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Where Are Canadian Equities Headed?

August 15, 2023 10 min 13 sec
Greg Zdzienicki
CIBC Asset Management
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Welcome to Advisor ToGo, brought to you by CIBC Asset Management. A podcast bringing advisors the latest financial insights and developments from our subject matter experts themselves.

Greg Zdzienicki, client portfolio manager, CIBC Asset Management.

We’ve definitely seen a bit of a lag in the Canadian equity markets compared to the U.S. markets.

I think a big part of this is that we’ve seen a lot of market leadership from information technology and some consumer discretionary stocks. That they had a surprisingly very strong second quarter. A lot of this has been led on the backs of artificial intelligence. So everybody’s been hearing about AI and this has created a significant amount of excitement around for investors and sometimes also leads to a little bit of a dose of FOMO or some fear of missing out. And I think that drove some of the equity returns in the market that we saw during the second quarter.

Now, if you take a look at the Nasdaq, for example, it had its best first half of the year in 40 years. So all of the technology stocks in there, for example, have done extremely well, while the S&P/TSX was kind of held back a little bit. And I think that’s a result of the cyclical and the more defensive composition with things like gold stocks, REITs, consumer staples as well, we’re down a little bit in the quarter.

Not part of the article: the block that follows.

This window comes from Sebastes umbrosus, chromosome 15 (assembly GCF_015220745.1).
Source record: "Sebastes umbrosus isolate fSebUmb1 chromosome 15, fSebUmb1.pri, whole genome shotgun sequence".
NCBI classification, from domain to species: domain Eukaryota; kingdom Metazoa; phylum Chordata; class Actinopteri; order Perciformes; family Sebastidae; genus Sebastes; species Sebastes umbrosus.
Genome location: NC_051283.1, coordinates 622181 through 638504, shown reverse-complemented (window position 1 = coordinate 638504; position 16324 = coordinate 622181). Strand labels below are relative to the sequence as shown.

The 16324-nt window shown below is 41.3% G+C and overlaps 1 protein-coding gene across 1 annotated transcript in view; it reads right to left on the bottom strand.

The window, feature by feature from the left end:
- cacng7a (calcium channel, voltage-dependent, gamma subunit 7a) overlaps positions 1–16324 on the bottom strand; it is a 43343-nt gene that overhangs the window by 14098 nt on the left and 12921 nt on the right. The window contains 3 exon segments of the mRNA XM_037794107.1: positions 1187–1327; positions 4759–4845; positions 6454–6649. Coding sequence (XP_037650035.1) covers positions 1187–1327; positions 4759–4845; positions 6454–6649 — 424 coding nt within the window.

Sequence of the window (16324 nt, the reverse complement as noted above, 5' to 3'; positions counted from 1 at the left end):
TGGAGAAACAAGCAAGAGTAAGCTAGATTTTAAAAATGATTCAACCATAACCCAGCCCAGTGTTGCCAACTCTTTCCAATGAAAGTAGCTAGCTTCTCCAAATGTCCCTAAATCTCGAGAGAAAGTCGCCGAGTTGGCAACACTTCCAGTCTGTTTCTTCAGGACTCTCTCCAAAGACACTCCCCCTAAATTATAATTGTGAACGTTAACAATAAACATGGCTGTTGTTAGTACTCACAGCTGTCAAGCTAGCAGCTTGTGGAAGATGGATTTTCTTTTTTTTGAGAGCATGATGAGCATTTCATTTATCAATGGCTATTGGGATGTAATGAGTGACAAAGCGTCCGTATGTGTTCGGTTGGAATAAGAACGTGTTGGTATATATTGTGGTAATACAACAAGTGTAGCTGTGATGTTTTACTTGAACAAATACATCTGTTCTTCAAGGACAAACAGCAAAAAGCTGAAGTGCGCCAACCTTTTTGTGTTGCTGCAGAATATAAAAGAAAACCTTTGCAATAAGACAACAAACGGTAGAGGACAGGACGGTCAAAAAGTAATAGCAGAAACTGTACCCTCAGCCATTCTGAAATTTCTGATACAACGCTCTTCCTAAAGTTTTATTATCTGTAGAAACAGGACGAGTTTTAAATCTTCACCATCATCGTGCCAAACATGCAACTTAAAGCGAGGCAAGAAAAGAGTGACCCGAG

I believe that the reason that we’ve seen the Canadian equity markets underperform have been really a result of the leadership in the market coming from technology names as opposed to some of the more staples. Now, is that going to continue? I think there’s a few things to consider here.

Valuations in the U.S. using a forward price to earnings multiple are still well above their long-term average. And if you compare that to Canadian equity valuations, they’re substantially below their long-term average levels. Now, again, I would tribute that discrepancy in terms of valuations to the mix of expensive, say high growth mega cap technology stocks in the U.S. versus some of the more depressed cyclical energy and bank name types in Canada.

So there’s certainly an opportunity for reversion to the mean, and Canadian stocks are poised for a multiple expansion and to revert back to more of a mean level. Canada also, I think, has a number of other positives in there. Our strong banking system, our exposure to energy, which should continue to benefit if we move into some sort of a super cycle. And also Canada has a very strong immigration policy that should be go to continue for growth. So I think when you compare Canada to the U.S. and to the rest of the world, we’ve seen some underperformance, but we still remain very constructive on Canadian equities.